It’s time to break out your seeds and coax them into the land of the living!
Ger·mi·nate: To develop into a plant or individual, as a seed, spore, or bulb. To come into existence; begin.
The best way to give your seeds a jumpstart in the upcoming growing season is to sow them indoors. In such a protected and climate-controlled environment, seeds have the opportunity to develop their root systems before heading outside to play with the big boys. After a bit of intention and groundwork in the indoor sowing process, you’ll observe an earlier blooming of annuals, and perennials that are confident and established in their new spaces. If you live in an area where there isn’t an especially long summer, indoor sowing can help your garden have a stronger and more vibrant summer in its sun-limited conditions. Read your seed packets to check how much time is needed indoors for your seeds; they could require anywhere between 6-12 weeks.
Gather the materials! You’ll need a germinating mix, a mix created specifically for new seeds to begin; not just potting soil. Select one with finely milled sphagnum peat, vermiculite, or perlite that has no weeds or pathogens. Go with organic mix if you’re growing anything edible. We love Espoma Organic Seed Starter. Mix in a bit of water until it’s the consistency of a wet sponge, and let it absorb for a couple hours (check out this video for seed starter mix expertise!). Assemble containers for your seeds. They’ll need space to grow their roots, absorb air and water, and a drainage hole or two. We love cardboard egg cartons because they will compost in your garden. Eggshells are also compostable and are calcium rich. Stack two broken eggshells together and voila; that’s your container. Try a newspaper wrapped around a can or jar, creating a little cup. Take the can away and you’re left with a compostable cup (here’s how!). If you need a warmer environment for your seeds, try a clean, plastic milk carton with the top cut off. It’s not compostable, but it’s reusable. Last, you’ll need a source of bright light. Try a couple of cool fluorescent bulbs hovering about 16-36 inches above your seeds. You can raise the lights higher as the plants grow taller.
- Fill up your containers with seed starting mix, leaving half an inch of space at the top of the container. Rather than packing it in tightly, pour it in and then tap the container to get the mixture to settle.
- Your seeds need about four seed-widths between them. If they’re quite small, you can put 4-6 seeds together in one cell of an egg carton. Seeds that are medium-to-large-sized can be put together in groups of 2-3.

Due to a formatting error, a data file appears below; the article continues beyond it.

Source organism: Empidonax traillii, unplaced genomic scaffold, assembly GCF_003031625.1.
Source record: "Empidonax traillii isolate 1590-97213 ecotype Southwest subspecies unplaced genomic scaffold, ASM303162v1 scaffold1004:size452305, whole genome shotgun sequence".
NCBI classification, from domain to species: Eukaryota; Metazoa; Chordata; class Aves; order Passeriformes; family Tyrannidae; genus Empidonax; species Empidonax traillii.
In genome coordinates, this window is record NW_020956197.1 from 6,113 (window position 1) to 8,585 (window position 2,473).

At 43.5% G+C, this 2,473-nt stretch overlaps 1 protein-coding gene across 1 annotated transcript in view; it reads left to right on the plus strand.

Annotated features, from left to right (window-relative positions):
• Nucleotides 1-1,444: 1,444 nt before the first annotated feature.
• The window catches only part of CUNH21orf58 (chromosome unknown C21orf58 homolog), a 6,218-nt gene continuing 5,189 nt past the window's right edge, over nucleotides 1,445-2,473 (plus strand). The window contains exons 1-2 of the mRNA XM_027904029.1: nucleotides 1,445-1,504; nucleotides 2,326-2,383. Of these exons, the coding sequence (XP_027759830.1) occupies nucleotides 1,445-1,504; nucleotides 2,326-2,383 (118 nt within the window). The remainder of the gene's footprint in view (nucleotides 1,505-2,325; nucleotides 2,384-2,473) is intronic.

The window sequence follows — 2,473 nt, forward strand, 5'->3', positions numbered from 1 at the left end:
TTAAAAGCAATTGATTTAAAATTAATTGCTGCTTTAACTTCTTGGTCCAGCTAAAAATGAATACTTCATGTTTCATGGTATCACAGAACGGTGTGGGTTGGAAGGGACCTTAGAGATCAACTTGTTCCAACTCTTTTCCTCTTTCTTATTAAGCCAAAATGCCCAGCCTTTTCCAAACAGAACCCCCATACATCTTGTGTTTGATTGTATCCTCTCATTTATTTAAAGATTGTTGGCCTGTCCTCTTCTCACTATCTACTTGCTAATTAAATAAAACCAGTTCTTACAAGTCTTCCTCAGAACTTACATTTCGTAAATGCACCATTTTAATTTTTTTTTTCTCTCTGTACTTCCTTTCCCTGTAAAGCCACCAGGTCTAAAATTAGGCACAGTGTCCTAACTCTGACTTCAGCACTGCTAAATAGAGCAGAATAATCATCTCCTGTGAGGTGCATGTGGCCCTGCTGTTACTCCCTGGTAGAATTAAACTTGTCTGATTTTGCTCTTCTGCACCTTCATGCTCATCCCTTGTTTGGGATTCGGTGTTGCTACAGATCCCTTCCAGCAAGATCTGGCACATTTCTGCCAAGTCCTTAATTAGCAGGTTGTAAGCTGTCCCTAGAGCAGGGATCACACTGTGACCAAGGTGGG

- To figure out whether seeds should be covered with soil or exposed to light, look on your packet. If it says “surface sow,” they need light. Gently press them into the mix and sprinkle with a fine dusting of vermiculite. Other seeds, like delphiniums, require darkness and should be covered with the mix and a sheet of black construction paper.
- Water your babies. Gently spray 1-2 times per day so that the seed starting mix is moist, but not dripping. Cover the containers with a clear lid that doesn’t touch the potting mixture; this will create a humid environment. All types of seeds must be kept damp!
- Monitor the temperature of the room; keep it between 65-75 degrees Fahrenheit. If the room is cold, utilize a heat mat to raise the temperature.
A Couple of Pro Tips
Bear in mind that some seeds require cold stratification. This is a period of time where the seed requires cold and moisture in order to break embryonic dormancy. If your seed packet suggests a cool temperature, sow these seeds either indoors in moistened flats with covers, or place the seeds between damp paper towels in sealed plastic bags and put them in the fridge. Make sure they don’t dry out or freeze. Alternatively, if you’d like to sow these seeds outdoors, do it in early spring or fall so they will naturally experience that cold, wet process.
Sweet peas and other seeds with hard coats benefit from being nicked (fingernail clippers applied to the edge, or lightly scrubbing with sandpaper) and/or soaked in water for 8-12 hours in the germination process.
After several weeks of regular watering and temperature monitoring, you’ll observe sprouts where you once buried seeds. Success! Your seeds have germinated, and it’s time to change up the routine. Take off the lid, lower the temp of the room by about ten degrees, and bring the light source 2-4 inches away from sprouts. Prepare to monitor moisture levels even more closely; your seedlings’ root systems are very fragile. In your watering routine, switch to watering seedlings from the bottom. Watering about once per day should be sufficient. If your soil is damp and cool to the touch, it is healthy, but if it is dry, it needs more water. If using permeable containers, dunk them in a tray of water until you see the potting mix darken slightly. Take them out and place them on top of a cooling rack or some kind of tray that allows aeration. This will bring a balance of moisture, with the cardboard holding just enough water in its strata. If not using permeable containers, water from the top as you did during germination.
To determine whether it’s time to transfer your plants outside, check the growing zone for your area and count backwards from any estimated last frost dates. It’s essential to ease into the transition because the cellular walls of the seedlings are still gaining strength. Stay tuned for our next blog post on hardening off.
Seed you later!
My Thyme Gardens